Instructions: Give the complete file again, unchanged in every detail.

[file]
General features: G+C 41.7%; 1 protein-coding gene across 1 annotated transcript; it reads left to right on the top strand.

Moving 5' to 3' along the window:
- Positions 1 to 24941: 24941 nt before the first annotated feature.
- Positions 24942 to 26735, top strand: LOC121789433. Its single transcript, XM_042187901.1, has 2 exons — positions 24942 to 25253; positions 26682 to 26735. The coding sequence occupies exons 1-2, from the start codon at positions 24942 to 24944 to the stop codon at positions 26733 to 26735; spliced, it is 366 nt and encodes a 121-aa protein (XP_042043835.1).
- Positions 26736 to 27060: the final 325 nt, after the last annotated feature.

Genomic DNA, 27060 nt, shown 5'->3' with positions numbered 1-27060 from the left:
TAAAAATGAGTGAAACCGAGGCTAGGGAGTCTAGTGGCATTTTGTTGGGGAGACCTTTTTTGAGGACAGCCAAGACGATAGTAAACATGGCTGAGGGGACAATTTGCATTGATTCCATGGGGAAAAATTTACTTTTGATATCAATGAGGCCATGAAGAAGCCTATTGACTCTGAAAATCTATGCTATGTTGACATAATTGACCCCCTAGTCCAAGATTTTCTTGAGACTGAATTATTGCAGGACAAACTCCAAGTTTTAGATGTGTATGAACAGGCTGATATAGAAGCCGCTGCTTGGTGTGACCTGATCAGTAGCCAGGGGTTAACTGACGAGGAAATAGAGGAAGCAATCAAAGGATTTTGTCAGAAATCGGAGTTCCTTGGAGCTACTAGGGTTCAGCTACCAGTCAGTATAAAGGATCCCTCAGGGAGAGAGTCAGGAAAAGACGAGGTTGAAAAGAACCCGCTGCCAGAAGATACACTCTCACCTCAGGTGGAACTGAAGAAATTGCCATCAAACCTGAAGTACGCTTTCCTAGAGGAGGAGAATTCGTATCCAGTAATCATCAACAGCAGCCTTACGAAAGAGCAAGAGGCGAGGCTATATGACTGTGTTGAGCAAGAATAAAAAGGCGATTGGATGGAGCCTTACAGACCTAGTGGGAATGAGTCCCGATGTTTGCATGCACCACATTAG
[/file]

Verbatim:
General features: G+C 41.7%; 1 protein-coding gene across 1 annotated transcript; it reads left to right on the top strand.

Moving 5' to 3' along the window:
- Positions 1 to 24941: 24941 nt before the first annotated feature.
- Positions 24942 to 26735, top strand: LOC121789433. Its single transcript, XM_042187901.1, has 2 exons — positions 24942 to 25253; positions 26682 to 26735. The coding sequence occupies exons 1-2, from the start codon at positions 24942 to 24944 to the stop codon at positions 26733 to 26735; spliced, it is 366 nt and encodes a 121-aa protein (XP_042043835.1).
- Positions 26736 to 27060: the final 325 nt, after the last annotated feature.

Genomic DNA, 27060 nt, shown 5'->3' with positions numbered 1-27060 from the left:
TAAAAATGAGTGAAACCGAGGCTAGGGAGTCTAGTGGCATTTTGTTGGGGAGACCTTTTTTGAGGACAGCCAAGACGATAGTAAACATGGCTGAGGGGACAATTTGCATTGATTCCATGGGGAAAAATTTACTTTTGATATCAATGAGGCCATGAAGAAGCCTATTGACTCTGAAAATCTATGCTATGTTGACATAATTGACCCCCTAGTCCAAGATTTTCTTGAGACTGAATTATTGCAGGACAAACTCCAAGTTTTAGATGTGTATGAACAGGCTGATATAGAAGCCGCTGCTTGGTGTGACCTGATCAGTAGCCAGGGGTTAACTGACGAGGAAATAGAGGAAGCAATCAAAGGATTTTGTCAGAAATCGGAGTTCCTTGGAGCTACTAGGGTTCAGCTACCAGTCAGTATAAAGGATCCCTCAGGGAGAGAGTCAGGAAAAGACGAGGTTGAAAAGAACCCGCTGCCAGAAGATACACTCTCACCTCAGGTGGAACTGAAGAAATTGCCATCAAACCTGAAGTACGCTTTCCTAGAGGAGGAGAATTCGTATCCAGTAATCATCAACAGCAGCCTTACGAAAGAGCAAGAGGCGAGGCTATATGACTGTGTTGAGCAAGAATAAAAAGGCGATTGGATGGAGCCTTACAGACCTAGTGGGAATGAGTCCCGATGTTTGCATGCACCACATTAG